Persistent Trouble, Persistent Hope

“Jerusalem, Jerusalem, you who kill the prophets and stone those sent to you, how often I have longed to gather your children together, as a hen gathers her chicks under her wings, and you were not willing. Look, your house is left to you desolate. I tell you, you will not see me again until you say, ‘Blessed is he who comes in the name of the Lord.’” – Luke 13:34-35 (NIV)

Jesus goes right to the seat of power, in the city of Jerusalem, where authorities over the sacred and secular realms ply their trade. Jesus practically weeps, because it seems that people don’t change, and nothing’s for free. He practically weeps, because in the halls of power, whether government or temple, the prophets’ call to repentance falls on deaf ears.

The Pharisees have just warned Jesus that Herod wants to kill him. Herod stands for any emperor or president, any senator or congressperson, any elected or appointed official who will use power to resist the insurgency of love and grace. Jesus proclaims, “Don’t get in the way of God’s holy domain of shalom: wholeness, harmony, justice, and joy.” Jerusalem stands in for any religion where the spark of a vivid, living relationship with God has become an intricately defended set of rules.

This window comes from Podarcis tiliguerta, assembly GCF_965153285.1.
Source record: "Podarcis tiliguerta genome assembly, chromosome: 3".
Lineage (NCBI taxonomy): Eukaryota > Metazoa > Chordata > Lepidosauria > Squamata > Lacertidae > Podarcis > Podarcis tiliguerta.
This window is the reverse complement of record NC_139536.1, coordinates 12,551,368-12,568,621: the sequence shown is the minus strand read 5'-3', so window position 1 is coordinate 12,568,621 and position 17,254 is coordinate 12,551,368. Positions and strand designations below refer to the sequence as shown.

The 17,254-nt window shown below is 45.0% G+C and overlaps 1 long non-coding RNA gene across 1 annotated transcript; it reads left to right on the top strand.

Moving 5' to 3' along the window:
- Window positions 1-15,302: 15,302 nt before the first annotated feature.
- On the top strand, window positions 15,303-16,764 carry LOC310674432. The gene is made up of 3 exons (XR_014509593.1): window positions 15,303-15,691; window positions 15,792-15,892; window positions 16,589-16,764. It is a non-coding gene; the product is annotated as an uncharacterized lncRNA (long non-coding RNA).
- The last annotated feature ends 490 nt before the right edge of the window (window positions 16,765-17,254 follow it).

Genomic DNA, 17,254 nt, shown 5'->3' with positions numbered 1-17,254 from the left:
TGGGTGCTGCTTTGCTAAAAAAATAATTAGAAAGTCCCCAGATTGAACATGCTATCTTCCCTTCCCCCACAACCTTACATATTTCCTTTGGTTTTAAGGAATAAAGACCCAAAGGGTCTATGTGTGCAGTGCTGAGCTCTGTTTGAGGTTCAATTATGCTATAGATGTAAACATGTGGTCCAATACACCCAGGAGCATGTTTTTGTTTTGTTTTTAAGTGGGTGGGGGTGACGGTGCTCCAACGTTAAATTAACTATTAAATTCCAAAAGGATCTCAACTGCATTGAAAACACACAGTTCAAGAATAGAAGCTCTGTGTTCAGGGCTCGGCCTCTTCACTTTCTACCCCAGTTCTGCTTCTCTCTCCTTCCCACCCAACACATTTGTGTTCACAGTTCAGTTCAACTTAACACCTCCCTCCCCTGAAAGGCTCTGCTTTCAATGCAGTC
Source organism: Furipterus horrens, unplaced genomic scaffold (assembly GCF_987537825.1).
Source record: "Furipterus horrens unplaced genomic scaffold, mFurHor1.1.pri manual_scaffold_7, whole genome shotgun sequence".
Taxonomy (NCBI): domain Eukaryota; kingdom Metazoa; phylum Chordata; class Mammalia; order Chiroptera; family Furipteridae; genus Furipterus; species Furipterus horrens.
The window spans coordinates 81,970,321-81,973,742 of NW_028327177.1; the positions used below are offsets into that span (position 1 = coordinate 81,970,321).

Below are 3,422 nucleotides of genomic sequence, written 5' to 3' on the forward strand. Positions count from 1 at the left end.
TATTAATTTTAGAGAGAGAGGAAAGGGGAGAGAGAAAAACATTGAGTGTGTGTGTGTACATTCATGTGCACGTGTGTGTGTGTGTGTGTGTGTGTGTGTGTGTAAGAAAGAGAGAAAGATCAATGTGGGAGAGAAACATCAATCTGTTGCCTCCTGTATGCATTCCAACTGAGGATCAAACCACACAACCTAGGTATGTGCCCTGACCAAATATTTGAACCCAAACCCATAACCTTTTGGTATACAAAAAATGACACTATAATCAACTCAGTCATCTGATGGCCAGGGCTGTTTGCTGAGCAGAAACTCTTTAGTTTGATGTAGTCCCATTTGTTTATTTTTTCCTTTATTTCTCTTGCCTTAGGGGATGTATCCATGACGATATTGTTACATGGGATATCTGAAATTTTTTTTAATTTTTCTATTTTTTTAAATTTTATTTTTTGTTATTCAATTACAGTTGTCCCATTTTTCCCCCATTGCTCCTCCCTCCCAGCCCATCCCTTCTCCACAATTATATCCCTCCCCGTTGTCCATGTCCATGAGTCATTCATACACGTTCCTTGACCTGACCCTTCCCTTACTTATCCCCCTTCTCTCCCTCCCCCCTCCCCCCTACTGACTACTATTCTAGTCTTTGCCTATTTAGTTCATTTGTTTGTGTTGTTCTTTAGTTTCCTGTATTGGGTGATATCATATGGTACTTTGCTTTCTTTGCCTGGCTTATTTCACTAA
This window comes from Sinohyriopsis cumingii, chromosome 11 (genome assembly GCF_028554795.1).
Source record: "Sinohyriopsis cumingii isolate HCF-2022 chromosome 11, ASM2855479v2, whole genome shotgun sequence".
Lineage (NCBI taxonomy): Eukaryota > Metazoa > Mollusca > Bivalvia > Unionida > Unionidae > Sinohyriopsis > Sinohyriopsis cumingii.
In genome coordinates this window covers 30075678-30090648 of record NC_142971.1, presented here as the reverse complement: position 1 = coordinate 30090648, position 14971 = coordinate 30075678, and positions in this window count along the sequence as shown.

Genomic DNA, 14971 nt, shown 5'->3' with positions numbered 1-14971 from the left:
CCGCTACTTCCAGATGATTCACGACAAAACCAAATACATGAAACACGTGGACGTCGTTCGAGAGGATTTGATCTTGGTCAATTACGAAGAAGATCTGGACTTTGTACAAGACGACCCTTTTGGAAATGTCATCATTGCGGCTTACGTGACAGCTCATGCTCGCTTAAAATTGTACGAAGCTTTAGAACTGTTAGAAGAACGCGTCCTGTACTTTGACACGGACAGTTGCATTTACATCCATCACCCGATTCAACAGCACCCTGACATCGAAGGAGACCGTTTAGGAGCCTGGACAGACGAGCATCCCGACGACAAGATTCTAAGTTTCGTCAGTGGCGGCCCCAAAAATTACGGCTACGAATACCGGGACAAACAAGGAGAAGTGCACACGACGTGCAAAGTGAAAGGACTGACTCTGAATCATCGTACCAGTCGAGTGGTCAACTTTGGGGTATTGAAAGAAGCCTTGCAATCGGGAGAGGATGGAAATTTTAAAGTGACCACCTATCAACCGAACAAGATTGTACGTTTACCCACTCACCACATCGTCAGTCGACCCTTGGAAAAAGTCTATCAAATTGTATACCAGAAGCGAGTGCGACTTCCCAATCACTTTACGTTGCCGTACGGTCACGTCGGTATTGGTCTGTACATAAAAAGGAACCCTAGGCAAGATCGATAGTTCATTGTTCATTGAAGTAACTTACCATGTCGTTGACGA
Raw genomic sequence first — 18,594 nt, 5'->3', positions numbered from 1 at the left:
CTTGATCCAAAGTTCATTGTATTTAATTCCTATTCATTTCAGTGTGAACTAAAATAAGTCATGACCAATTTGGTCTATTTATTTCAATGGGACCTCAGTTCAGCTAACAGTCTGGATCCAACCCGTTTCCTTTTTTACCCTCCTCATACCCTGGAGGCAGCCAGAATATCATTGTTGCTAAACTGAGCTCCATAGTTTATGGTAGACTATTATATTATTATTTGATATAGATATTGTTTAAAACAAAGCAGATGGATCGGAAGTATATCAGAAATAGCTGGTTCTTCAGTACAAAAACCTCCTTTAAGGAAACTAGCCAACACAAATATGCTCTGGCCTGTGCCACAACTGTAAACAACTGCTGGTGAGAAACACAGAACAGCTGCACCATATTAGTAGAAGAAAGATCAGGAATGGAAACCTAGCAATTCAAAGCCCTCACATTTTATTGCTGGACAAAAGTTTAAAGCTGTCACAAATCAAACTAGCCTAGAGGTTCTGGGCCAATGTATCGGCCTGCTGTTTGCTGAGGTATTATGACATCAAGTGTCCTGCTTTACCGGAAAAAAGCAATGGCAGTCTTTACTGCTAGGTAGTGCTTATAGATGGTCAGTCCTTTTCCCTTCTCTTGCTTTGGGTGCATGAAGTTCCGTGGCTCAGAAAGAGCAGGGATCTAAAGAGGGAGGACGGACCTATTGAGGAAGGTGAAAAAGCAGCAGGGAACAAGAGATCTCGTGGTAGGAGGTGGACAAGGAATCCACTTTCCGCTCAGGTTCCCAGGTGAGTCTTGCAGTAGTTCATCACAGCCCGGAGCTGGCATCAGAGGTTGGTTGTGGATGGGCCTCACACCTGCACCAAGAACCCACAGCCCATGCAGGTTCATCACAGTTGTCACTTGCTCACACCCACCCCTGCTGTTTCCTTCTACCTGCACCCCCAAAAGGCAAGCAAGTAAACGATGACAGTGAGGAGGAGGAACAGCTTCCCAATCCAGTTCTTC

But Jerusalem also stands for the promise of God’s intimate presence with creation and all its creatures. The sparks of holy relationship are still there. Light seeks out light: together each grows brighter, like candles added to a wreath. If we take Jesus at his word, whenever we say that verse in our communion liturgy—“Blessed is the One who comes in the name of the Almighty!”—our Messiah comes within sight again.

The stakes are high. Desolation is a possibility. Some days, it appears a certainty. And yet when we speak it with conviction—“Blessed is the One who comes in the name of the Almighty!”—the Teacher returns to us again, light and love incarnate, seeking us.

Almighty God, may there be space in us for weeping, when we perceive your prophets spurned or silenced. When we speak your great words of power—“Blessed is the One who comes in the name of the Almighty!”— find us ready, we pray, to welcome your transforming grace again. Amen.

About the Author
The Rev. Dr. John A. Nelson is Pastor and Teacher of the Congregational Church of Salisbury (CT).